The measures that are being taken to bring more people within the tax net are conceptually beyond reproach. Development and welfare projects need revenue that is at the disposal of the government, which comes through taxes. Efforts to convert the ID cards into tax numbers and reduce tax slabs are positive initiatives that will help broaden the tax base as well as provide relief to the salaried and lower-income groups.

In addition, whatever amount is repatriated will increase foreign exchange reserves and correct the trade imbalance. It is unfortunate that only 0.7 million people in a country of 210 million pay their income taxes. Bringing more people within the domain of direct taxes will enable the government to reduce its reliance on indirect taxes, which are ultimately a burden on the people.

As is evident, the scheme has its merits. There is no rationale for its outright rejection by the opposition – except, of course, that it comes across as opposition for the sake of opposition. It is pertinent to mention that the PPP had also announced an amnesty scheme in 2008. Similarly, many people, including Imran Khan, had also benefitted from an amnesty scheme implemented during Musharraf’s era.

The argument that the outgoing government doesn’t have the right to present the budget for next year and shouldn’t even attempt to do so, is also flawed and irrational. The opposition fails to realise that the current budget will only run up to June 30. If no budget is passed before this date, it would create a financial crisis in the country.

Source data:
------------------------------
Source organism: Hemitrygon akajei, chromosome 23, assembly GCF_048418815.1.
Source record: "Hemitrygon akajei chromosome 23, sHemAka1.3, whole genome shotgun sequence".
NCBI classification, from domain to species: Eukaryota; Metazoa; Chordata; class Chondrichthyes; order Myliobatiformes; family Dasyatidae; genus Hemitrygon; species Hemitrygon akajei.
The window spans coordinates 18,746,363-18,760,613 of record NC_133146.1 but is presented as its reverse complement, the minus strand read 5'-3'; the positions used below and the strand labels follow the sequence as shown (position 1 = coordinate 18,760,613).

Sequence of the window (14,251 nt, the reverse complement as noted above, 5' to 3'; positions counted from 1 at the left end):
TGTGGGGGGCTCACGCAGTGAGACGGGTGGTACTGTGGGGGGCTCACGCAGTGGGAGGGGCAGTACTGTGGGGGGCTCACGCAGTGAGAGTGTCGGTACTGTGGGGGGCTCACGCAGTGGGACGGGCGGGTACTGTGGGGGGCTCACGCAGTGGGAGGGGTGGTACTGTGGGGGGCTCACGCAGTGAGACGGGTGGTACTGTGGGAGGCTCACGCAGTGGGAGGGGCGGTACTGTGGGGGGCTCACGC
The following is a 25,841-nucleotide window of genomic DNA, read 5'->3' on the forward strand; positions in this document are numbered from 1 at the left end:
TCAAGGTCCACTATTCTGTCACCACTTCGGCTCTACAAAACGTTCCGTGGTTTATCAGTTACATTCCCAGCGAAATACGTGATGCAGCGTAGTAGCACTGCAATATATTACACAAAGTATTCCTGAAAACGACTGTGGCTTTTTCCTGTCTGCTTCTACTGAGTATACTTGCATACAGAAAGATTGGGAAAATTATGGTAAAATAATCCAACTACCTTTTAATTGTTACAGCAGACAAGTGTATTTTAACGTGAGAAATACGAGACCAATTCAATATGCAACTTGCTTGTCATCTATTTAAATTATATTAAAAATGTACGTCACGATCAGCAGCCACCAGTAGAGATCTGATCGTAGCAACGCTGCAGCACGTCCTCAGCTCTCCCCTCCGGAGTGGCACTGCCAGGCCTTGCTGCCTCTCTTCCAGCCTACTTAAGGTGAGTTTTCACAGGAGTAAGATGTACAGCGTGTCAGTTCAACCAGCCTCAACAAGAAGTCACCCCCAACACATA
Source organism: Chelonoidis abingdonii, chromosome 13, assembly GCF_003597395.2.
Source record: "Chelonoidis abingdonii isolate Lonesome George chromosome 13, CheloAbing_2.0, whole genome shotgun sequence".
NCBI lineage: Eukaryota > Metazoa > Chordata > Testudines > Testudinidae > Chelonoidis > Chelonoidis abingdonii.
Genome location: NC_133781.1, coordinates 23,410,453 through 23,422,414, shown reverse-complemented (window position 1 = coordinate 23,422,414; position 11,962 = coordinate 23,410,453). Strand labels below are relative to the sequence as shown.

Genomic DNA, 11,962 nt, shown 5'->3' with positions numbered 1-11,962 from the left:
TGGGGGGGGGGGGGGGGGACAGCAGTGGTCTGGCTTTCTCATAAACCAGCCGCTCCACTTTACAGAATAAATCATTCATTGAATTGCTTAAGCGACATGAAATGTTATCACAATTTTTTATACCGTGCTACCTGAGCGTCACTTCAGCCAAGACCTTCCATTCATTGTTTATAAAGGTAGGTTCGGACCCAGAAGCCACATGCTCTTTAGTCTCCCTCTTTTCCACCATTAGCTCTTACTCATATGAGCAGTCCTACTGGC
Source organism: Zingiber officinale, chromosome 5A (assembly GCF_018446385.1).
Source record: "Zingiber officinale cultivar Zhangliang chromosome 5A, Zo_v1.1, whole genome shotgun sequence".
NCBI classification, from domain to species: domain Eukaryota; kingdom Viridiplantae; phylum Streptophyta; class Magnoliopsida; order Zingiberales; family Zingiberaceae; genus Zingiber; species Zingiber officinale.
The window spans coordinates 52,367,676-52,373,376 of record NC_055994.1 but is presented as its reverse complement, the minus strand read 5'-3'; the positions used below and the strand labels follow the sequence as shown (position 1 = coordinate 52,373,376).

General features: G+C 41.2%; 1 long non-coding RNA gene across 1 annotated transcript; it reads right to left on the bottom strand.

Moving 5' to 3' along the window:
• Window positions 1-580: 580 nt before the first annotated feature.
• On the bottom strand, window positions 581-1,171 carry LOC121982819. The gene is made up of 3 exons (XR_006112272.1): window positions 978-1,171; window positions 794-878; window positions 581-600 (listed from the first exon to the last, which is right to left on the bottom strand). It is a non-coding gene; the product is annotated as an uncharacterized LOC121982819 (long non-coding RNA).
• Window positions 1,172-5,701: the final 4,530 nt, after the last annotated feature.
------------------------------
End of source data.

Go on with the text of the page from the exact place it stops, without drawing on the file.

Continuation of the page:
The interim government wouldn’t, in any case, have the mandate to present a budget for the future government. This is because it cannot, as per the Supreme Court’s decision, take major policy decisions – except for ensuring that elections are held and the transfer of power happens smoothly. If the budget is not passed before an interim government is installed, then how would it incur expenditure that has not been authorised by the proper forum, ie parliament?

Another issue that the opposition has neglected is that the future government – if it is formed by any party other than the PML-N – would have the authority to make changes in the budget as per its own manifesto. Instead of creating hurdles for the incumbent government to present the budget, opposition parties should make sure that the budget is presented and approved before the PML-N government’s tenure ends so as to accord legitimacy to the expenditure required to conduct elections and run the day-to-day affairs of the government. They need to strengthen democracy in the country and refrain from indulging in disruptive politics. Political vendetta must come to an end.

The PTI is strongly advised to abandon its culture of creating chaos and anarchy in the country and develop a credible political manifesto and creed to win the polls. The country needs democracy to continue as it is only through democracy that it can move forward. The people must be allowed to give their verdict on who should rule the country on their behalf.

The writer is a freelance contributor. Email: [email protected]